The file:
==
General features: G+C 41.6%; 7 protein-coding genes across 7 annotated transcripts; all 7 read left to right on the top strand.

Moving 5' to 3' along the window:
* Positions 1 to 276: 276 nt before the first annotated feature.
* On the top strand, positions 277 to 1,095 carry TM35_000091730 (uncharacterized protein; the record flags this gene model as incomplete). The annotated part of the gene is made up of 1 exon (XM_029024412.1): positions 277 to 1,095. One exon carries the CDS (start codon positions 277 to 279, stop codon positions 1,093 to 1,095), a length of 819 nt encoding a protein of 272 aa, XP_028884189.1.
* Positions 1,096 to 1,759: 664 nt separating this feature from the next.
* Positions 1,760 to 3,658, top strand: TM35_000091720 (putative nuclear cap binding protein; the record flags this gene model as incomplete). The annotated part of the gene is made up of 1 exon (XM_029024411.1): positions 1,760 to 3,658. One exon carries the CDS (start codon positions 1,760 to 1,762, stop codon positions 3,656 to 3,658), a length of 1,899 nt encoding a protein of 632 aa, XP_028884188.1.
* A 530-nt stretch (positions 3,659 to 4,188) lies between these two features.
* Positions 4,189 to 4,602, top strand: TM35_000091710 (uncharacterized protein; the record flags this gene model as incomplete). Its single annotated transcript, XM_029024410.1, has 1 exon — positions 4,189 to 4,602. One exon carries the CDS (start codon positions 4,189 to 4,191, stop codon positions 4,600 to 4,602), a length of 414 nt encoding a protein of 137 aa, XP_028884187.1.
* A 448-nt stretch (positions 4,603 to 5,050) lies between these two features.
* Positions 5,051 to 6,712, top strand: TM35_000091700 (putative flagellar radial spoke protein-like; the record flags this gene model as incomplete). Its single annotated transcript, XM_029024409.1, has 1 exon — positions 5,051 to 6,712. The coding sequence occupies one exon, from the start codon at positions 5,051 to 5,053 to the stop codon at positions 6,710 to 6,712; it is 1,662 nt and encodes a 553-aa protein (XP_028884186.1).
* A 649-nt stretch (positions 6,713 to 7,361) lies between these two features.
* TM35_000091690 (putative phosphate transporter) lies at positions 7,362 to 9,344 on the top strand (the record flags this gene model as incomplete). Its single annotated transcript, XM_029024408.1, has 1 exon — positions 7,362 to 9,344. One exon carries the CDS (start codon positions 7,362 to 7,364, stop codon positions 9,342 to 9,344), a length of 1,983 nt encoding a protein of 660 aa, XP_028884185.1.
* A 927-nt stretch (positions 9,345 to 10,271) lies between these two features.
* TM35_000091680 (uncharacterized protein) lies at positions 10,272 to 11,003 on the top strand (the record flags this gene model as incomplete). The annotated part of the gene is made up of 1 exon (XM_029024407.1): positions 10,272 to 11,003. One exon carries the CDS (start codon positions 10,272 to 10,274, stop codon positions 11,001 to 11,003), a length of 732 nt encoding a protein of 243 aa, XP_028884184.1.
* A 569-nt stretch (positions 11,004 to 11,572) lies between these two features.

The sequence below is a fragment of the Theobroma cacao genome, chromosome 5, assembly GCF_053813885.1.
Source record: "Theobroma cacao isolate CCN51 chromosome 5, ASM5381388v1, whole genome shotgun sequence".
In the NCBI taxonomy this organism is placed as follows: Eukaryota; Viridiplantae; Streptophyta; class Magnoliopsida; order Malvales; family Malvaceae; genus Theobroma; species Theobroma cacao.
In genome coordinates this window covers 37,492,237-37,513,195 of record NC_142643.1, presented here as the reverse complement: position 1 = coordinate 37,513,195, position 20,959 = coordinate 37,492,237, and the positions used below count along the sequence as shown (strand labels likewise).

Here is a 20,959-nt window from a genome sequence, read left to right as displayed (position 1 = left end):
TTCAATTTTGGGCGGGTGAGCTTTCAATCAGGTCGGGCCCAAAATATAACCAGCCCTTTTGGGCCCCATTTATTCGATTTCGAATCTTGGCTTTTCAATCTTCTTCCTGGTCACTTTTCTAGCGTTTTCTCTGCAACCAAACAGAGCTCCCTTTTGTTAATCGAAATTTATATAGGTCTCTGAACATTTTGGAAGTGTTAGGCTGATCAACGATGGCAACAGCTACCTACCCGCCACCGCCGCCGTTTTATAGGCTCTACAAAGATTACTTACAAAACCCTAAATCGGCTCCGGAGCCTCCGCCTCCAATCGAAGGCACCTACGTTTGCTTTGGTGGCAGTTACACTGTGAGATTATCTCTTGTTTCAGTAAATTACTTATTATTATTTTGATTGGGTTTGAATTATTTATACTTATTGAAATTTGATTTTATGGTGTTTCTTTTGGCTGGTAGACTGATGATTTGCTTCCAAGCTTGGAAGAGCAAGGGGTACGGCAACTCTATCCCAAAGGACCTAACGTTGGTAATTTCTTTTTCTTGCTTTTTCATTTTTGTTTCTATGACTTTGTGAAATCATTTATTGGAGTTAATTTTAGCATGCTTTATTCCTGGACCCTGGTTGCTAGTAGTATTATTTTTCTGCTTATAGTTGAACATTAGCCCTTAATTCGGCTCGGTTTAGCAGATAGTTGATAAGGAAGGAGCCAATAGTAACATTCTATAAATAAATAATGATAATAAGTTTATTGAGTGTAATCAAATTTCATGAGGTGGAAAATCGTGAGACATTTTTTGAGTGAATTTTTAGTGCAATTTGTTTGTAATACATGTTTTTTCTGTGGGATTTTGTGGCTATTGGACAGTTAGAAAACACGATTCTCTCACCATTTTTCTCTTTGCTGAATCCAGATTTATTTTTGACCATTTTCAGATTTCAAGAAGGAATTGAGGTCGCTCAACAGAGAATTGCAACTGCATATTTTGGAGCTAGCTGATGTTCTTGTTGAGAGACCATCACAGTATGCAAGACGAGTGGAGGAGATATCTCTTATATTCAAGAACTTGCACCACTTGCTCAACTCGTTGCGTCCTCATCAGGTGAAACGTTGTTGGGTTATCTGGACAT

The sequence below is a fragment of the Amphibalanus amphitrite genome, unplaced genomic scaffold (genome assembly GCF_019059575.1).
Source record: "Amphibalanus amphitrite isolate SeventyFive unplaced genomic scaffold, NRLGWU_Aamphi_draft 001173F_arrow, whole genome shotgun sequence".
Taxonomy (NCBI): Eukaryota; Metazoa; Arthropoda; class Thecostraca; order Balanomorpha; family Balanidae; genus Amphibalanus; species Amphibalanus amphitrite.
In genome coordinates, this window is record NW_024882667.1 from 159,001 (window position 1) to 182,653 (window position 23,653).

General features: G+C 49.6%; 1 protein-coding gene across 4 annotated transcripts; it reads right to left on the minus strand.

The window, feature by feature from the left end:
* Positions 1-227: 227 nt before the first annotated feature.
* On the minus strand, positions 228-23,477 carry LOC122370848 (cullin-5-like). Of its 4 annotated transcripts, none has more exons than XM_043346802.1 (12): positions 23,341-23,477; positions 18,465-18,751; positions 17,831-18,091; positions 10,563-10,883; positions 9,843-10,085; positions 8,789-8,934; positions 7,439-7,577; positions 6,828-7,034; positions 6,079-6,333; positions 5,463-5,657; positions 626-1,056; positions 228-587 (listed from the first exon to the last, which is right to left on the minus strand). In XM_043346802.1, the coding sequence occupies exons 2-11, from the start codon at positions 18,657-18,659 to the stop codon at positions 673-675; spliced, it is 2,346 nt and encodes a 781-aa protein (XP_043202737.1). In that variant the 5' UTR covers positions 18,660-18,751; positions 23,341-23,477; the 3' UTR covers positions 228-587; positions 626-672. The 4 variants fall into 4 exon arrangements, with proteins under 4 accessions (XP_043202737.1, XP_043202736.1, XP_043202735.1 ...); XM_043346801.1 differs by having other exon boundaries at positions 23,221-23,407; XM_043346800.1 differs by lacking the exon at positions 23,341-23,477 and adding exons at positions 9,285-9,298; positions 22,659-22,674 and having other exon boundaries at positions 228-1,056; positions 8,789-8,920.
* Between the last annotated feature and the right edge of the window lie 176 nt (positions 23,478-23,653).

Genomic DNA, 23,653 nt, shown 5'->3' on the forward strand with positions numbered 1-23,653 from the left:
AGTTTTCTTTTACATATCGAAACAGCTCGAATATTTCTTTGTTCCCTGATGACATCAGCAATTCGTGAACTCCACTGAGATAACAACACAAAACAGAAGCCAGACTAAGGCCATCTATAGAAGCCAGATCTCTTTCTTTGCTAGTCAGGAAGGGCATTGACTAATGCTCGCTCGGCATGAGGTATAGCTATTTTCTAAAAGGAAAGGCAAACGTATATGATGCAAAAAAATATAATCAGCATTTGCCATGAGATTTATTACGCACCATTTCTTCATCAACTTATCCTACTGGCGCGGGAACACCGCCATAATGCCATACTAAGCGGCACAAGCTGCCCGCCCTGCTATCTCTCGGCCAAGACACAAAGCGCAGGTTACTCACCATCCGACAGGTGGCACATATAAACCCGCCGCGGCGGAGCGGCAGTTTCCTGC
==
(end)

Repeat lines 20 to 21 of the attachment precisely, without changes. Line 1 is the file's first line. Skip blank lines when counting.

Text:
Here is a 20,959-nt window from a genome sequence, read left to right as displayed (position 1 = left end):
TTCAATTTTGGGCGGGTGAGCTTTCAATCAGGTCGGGCCCAAAATATAACCAGCCCTTTTGGGCCCCATTTATTCGATTTCGAATCTTGGCTTTTCAATCTTCTTCCTGGTCACTTTTCTAGCGTTTTCTCTGCAACCAAACAGAGCTCCCTTTTGTTAATCGAAATTTATATAGGTCTCTGAACATTTTGGAAGTGTTAGGCTGATCAACGATGGCAACAGCTACCTACCCGCCACCGCCGCCGTTTTATAGGCTCTACAAAGATTACTTACAAAACCCTAAATCGGCTCCGGAGCCTCCGCCTCCAATCGAAGGCACCTACGTTTGCTTTGGTGGCAGTTACACTGTGAGATTATCTCTTGTTTCAGTAAATTACTTATTATTATTTTGATTGGGTTTGAATTATTTATACTTATTGAAATTTGATTTTATGGTGTTTCTTTTGGCTGGTAGACTGATGATTTGCTTCCAAGCTTGGAAGAGCAAGGGGTACGGCAACTCTATCCCAAAGGACCTAACGTTGGTAATTTCTTTTTCTTGCTTTTTCATTTTTGTTTCTATGACTTTGTGAAATCATTTATTGGAGTTAATTTTAGCATGCTTTATTCCTGGACCCTGGTTGCTAGTAGTATTATTTTTCTGCTTATAGTTGAACATTAGCCCTTAATTCGGCTCGGTTTAGCAGATAGTTGATAAGGAAGGAGCCAATAGTAACATTCTATAAATAAATAATGATAATAAGTTTATTGAGTGTAATCAAATTTCATGAGGTGGAAAATCGTGAGACATTTTTTGAGTGAATTTTTAGTGCAATTTGTTTGTAATACATGTTTTTTCTGTGGGATTTTGTGGCTATTGGACAGTTAGAAAACACGATTCTCTCACCATTTTTCTCTTTGCTGAATCCAGATTTATTTTTGACCATTTTCAGATTTCAAGAAGGAATTGAGGTCGCTCAACAGAGAATTGCAACTGCATATTTTGGAGCTAGCTGATGTTCTTGTTGAGAGACCATCACAGTATGCAAGACGAGTGGAGGAGATATCTCTTATATTCAAGAACTTGCACCACTTGCTCAACTCGTTGCGTCCTCATCAGGTGAAACGTTGTTGGGTTATCTGGACAT